The Irish whiskey category has become a staple around the world, particularly in the U.S., where more than six million cases of the spirit were sold last year, according to the Distilled Spirits Council of the United States (DISCUS). What has made Ireland’s native spirit so popular?
Though it’s anchored by a few well-known brands, Irish whiskey is becoming increasingly varied—and newcomers are playing a role. Buyers are exploring the wide world of Irish single malts, while distillers are experimenting with unique cask finishes.
Here, SevenFifty Daily summarizes the state of the Irish whiskey industry today, highlighting current data around sales, exports, and projected growth from key industry sources. We also take a brief look back at major moments in Irish whiskey history, and the spirit’s common characteristics. For a deeper look into the latest in Irish whiskey, download our by-the-numbers infographic.
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Irish Whiskey Today
Following the U.S., the largest markets for Irish whiskey include the U.K.—which commanded five percent of the category in 2021—followed by Ireland, Germany, and Poland, according to IWSR Drinks Market Analysis.
14 million cases of Irish whiskey were sold globally in 2021, according to the Irish Whiskey Association’s 2022 Irish Whiskey Global Report—an increase of 21 percent from 2020.
The U.S. holds approximately 40 percent of volume share, according to IWSR Drinks Market Analysis. Data also indicates that consumption of Irish whiskey in the U.S. increased in volume by 15 percent in 2021.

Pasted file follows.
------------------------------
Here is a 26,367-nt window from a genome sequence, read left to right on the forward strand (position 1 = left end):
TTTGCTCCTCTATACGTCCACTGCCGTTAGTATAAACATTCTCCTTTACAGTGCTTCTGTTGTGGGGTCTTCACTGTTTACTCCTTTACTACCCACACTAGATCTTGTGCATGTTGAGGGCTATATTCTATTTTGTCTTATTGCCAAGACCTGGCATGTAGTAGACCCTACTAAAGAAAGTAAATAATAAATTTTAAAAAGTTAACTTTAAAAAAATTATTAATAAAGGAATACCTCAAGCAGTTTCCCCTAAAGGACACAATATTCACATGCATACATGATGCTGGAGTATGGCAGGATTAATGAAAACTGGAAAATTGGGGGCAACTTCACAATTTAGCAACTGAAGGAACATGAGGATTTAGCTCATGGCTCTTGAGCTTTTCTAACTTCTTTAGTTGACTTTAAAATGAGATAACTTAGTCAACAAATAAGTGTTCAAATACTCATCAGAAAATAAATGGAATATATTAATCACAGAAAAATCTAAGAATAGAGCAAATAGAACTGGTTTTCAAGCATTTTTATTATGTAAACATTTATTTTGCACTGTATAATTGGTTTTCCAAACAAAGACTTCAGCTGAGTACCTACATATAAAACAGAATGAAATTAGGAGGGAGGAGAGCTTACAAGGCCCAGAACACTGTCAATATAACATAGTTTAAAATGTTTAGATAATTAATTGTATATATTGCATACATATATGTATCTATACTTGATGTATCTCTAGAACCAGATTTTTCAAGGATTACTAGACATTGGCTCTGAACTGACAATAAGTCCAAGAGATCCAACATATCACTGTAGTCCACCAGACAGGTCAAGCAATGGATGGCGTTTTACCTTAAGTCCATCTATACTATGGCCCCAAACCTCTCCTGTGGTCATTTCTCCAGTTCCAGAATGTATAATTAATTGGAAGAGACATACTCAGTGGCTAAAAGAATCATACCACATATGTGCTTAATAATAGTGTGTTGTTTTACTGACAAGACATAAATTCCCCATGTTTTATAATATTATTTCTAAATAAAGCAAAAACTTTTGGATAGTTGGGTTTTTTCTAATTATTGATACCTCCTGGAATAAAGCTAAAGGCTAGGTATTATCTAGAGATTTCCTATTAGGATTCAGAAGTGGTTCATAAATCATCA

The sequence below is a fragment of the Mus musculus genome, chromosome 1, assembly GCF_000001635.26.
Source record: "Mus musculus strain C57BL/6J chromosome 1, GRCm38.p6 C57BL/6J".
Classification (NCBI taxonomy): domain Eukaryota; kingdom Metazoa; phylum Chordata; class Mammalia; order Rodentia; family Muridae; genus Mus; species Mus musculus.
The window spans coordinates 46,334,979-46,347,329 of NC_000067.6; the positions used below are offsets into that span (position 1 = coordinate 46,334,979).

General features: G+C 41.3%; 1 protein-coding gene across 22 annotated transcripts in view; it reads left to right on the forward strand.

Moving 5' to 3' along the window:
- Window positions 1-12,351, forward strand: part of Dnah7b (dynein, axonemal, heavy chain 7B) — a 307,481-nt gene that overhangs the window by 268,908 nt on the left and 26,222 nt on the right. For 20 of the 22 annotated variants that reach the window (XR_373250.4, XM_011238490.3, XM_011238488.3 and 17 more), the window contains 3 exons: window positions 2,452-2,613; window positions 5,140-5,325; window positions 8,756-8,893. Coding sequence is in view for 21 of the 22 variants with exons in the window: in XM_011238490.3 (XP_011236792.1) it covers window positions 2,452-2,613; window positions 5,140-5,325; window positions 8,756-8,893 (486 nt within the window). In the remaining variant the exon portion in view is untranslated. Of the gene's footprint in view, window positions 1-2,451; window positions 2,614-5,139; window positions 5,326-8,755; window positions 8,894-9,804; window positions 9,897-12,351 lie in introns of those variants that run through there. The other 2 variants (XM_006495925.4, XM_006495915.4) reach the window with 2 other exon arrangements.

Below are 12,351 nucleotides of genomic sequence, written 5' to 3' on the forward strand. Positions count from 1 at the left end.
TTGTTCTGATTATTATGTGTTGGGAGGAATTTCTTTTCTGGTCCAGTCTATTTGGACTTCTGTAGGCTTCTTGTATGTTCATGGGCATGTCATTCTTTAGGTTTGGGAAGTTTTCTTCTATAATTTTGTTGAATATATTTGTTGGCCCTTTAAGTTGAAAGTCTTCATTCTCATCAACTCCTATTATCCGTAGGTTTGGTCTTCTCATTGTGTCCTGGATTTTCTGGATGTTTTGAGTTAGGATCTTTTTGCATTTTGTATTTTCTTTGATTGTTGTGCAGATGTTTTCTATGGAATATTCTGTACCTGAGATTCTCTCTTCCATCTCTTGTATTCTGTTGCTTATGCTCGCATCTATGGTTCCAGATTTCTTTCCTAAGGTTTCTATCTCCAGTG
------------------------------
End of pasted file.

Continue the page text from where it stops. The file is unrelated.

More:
High-end Irish whiskey expressions are becoming increasingly prominent; since 2003, premium Irish whiskey grew a staggering 1,053 percent and super-premium Irish whiskey grew 2,769 percent, according to DISCUS.
In 2022, more than 6.1 million nine-liter cases of Irish whiskey were sold in the U.S., according to DISCUS. That’s $1.4 billion in revenue for distillers.
U.S. dollar sales of Irish whiskey totaled over $570 million in 2022, with over 21.8 million units sold, according to NielsenIQ. This is down slightly from 2021, when U.S. dollar sales of Irish whiskey added up to over $579 million, with 22.7 million units sold.
The Irish whiskey industry directly employs over 1,700 people in Ireland, according to the Irish Whiskey Association, contributing approximately €700 million in gross value to the economy.
€63 million was spent in local communities by visitors to distilleries, according to the Irish Whiskey Association.
Irish Whiskey History
- 1608: The first licensed Irish whiskey distillery, Bushmills in Northern Ireland, is founded.
- 1776: McConnell’s is founded in Belfast. Along with Waterford, it is one of a few brands who have dropped the “e” all branding, referring to the category as Irish whisky. Decades ago, Irish whiskey was, like its Scottish counterparts, also referred to as whisky, but the “e” was incorporated to differentiate the category.
- 1893: Powers Irish Whiskey takes part in the Chicago World’s Fair by building a striking tower of Powers bottles.
- 1952: Starring Irish whiskey, the cream-topped Irish Coffee is popularized in the U.S. at San Francisco’s The Buena Vista, courtesy of travel writer Stanton Delaplane. The Buena Vista now churns out a staggering 2,000 Irish Coffees a day.